Both WFS and SMS also assume that if nothing is said about some p, then p is false. When this is not desired, some programming tricks are used to get around it. For example, with SMS, to allow p to be possibly true in some models, one can introduce some new q and two new rules as below, to make it possible that, in some models, p is true and q is false.

p \(\leftarrow\) \(\neg\) q
q \(\leftarrow\) \(\neg\) p
Founded semantics and constraint semantics allow p to be simply declared as uncertain.

Both WFS and SMS also assume that if all ways that can infer p require using p in the condition of some rule, then p is false. Founded semantics and constraint semantics allow this reasoning to be used where desired, by applying it if p is declared as closed.

Founded semantics and constraint semantics also allow unrestricted universal and existential quantifications and unrestricted nesting of Boolean conditions; these are not supported in WFS and SMS.

However, founded semantics and constraint semantics alone do not address how to use different semantics seamlessly in a single logic program.

Programming with logical constraints. 

Because different assumptions and semantics help solve different problems or different parts of a problem, easier programming with logic requires supporting all assumptions and semantics in a simple and integrated design.

This paper treats different assumptions as different meta-constraints for expressing a problem or parts of a problem, and support results from different semantics to be used easily and directly. For the win-not-win example:

  • We name the positions for which win is true, false, and undefined in founded semantics using three predicates, win.T, win.F, and win.U, corresponding exactly to the inductively defined win, lose, and draw. These predicates can be used explicitly and directly for further reasoning, unlike with the truth values of WFS or founded semantics.

  • We let CS be the constraint semantics of a set of rules and facts. For m CS, we use to denote the truth value of win(x) in model m. Predicate CS(m) means exactly m CS and can be used directly for further reasoning, unlike the set of models in SMS or constraint semantics.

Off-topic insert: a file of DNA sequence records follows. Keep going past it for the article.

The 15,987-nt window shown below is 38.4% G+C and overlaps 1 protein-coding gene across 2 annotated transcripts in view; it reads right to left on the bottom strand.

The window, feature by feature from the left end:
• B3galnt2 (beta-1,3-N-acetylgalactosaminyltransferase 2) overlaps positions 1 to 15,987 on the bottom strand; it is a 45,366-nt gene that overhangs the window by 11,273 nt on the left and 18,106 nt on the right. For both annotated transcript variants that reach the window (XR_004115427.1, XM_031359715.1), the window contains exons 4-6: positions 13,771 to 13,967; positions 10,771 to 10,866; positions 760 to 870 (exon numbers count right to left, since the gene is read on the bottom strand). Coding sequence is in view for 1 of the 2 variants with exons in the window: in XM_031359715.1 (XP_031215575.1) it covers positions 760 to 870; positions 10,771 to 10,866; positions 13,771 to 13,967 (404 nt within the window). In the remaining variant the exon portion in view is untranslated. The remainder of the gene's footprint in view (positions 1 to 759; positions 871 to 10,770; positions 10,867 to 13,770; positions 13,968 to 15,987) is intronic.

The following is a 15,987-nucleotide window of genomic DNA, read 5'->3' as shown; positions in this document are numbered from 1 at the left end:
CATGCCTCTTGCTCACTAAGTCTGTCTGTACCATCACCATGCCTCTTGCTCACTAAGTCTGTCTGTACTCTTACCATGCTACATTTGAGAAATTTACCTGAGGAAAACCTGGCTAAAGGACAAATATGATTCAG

Table 1 summarizes the meta-constraints that can be used to express different assumptions, corresponding declarations and resulting predicates in founded semantics and constraint semantics, and corresponding other prior semantics if all predicates use the same meta-constraint. Columns 2 and 4 are presented and proved in our prior work [LS18]. Columns 1 and 3 are introduced in DA logic.

More fundamentally, we must enable easy specification of problems with reusable parts and where different parts may use different assumptions and semantics. To that end, we support instantiation and re-use of existing parts, and allow predicates in any existing parts to be bound to other given predicates, including predicates with additional arguments.

Even with all this power, DA logic is decidable, because it does not include function symbols and is over finite domains.

Meta-constraint Founded/Constraint Semantics Other Prior Semantics
on predicate Declarations on Resulting predicates
certain() certain .T, .F Stratified (Perfect,
Inductive Definition)
open() uncertain,
not complete
.T, .F, .U
. for .CS
First-Order Logic
complete() uncertain,
as above
Fitting (Kripke-Kleene)
closed() uncertain,
complete, closed
as above
Table 1: Meta constraints and corresponding prior semantics.

3 DA logic

This section presents the syntax and informal meaning of DA logic, for design and analysis logic. The constructs described in the paragraphs on “Conjunctive rules with unrestricted negation”, “Disjunction”, and “Quantification” appear in our prior work on founded semantics and constraint semantics [LS18]. The other features are new.

Knowledge unit.